By Alastair Reynolds
- Slow Bullets
Author: Alastair Reynolds
- ISBN: 978-1473218420
- Published: February 2017
- Pages: 192
- Format reviewed: Paperback
- Review date: 27/02/2017
- Language: English
Slow Bullets won the 2016 Locus award for best Novella and was shortlisted for the Hugo (along with making a number of must read lists). As you would expect from a novella it's a short read at 192 pages but it packs in more ideas than many more weighty novels manage.
Narrated in the first person by Scur at some point in the future, Slow Bullets begins at the end of a vast conflict between hundreds of human-colonised worlds. The "Central Planets" fighting against the "Peripheral Planets". On the brink of the ceasefire Scur is captured and tortured (injected with a titular "slow bullet") by ruthless war Criminal Orvin before being left for dead in the ruins of a bunker.
She is revived aboard the prisoner transport vessel "Caprice" which seems to be in all kinds of trouble, not least with everyone being revived from sleep statis in an unknown area of space.
Those who are familiar with Reynolds work will know that a re-occuring theme is that of memory, and memory is the underlies the story here. The slow bullets themselves are not an artifact of agression, instead being small implanted chips that record a persons past, their memories of themselves and their family. At the very beginning our Narrator Scur tells us she was force-ably injected with a second slow bullet and we never really know if this was successfully removed (Scur having passed out cutting it from her leg). This introduces us to the fact that Scur's memories may be unreliable. The fact that we may not be able to trust what Scur is saying (and who she really is) is underlined a number of times, small touches sowing the seeds of doubt such as when Orvin mentions "So Scur is what she calls herself now?".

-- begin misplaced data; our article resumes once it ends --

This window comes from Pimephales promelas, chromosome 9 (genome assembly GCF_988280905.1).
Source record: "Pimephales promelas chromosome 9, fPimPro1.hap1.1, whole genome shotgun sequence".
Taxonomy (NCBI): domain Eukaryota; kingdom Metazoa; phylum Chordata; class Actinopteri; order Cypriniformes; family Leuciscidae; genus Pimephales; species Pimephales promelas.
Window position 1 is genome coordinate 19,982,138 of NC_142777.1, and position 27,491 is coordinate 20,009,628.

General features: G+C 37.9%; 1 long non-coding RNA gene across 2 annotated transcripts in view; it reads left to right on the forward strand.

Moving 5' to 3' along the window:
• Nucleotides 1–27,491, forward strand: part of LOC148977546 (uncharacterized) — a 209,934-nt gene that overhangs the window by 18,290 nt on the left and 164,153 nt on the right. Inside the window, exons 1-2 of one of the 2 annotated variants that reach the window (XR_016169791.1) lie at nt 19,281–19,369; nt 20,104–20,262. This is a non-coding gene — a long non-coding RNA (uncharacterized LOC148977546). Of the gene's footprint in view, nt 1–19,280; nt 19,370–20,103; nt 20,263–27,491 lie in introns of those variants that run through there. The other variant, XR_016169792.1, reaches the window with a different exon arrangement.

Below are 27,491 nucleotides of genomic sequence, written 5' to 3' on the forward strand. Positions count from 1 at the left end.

From the Narration itself memory then becomes part of the story when the inhabitants of the Caprice realise that the computer memory is failing and they must try and preserve as much as they can physically by writing on the metal walls and later on their own flesh. I won't go too much further into the story itself as it's worth encountering without spoiler but suffice to say it lives up to Reynolds usual epic scale. The book moves from memories of the individual to those of society and race, how it is all but impossible to keep a reliable record of the past and our faith in electronic storage is a short-sighted one.
Not only is this book small, it's incredibly swift too. I read it in one sitting, one morning. There is no wasted space and most is devoted to moving the plot forward, a departure from much of the authors works with little time spent world-building or given over to exposition.
Slow Bullets is incredible, it is a superbly balanced story packed full of ideas and subtlety. It's also not only the finest of Reynolds work so far but it's one of the finest nuggets of science fiction you could read anywhere.
Written on 27th February 2017 by Ant .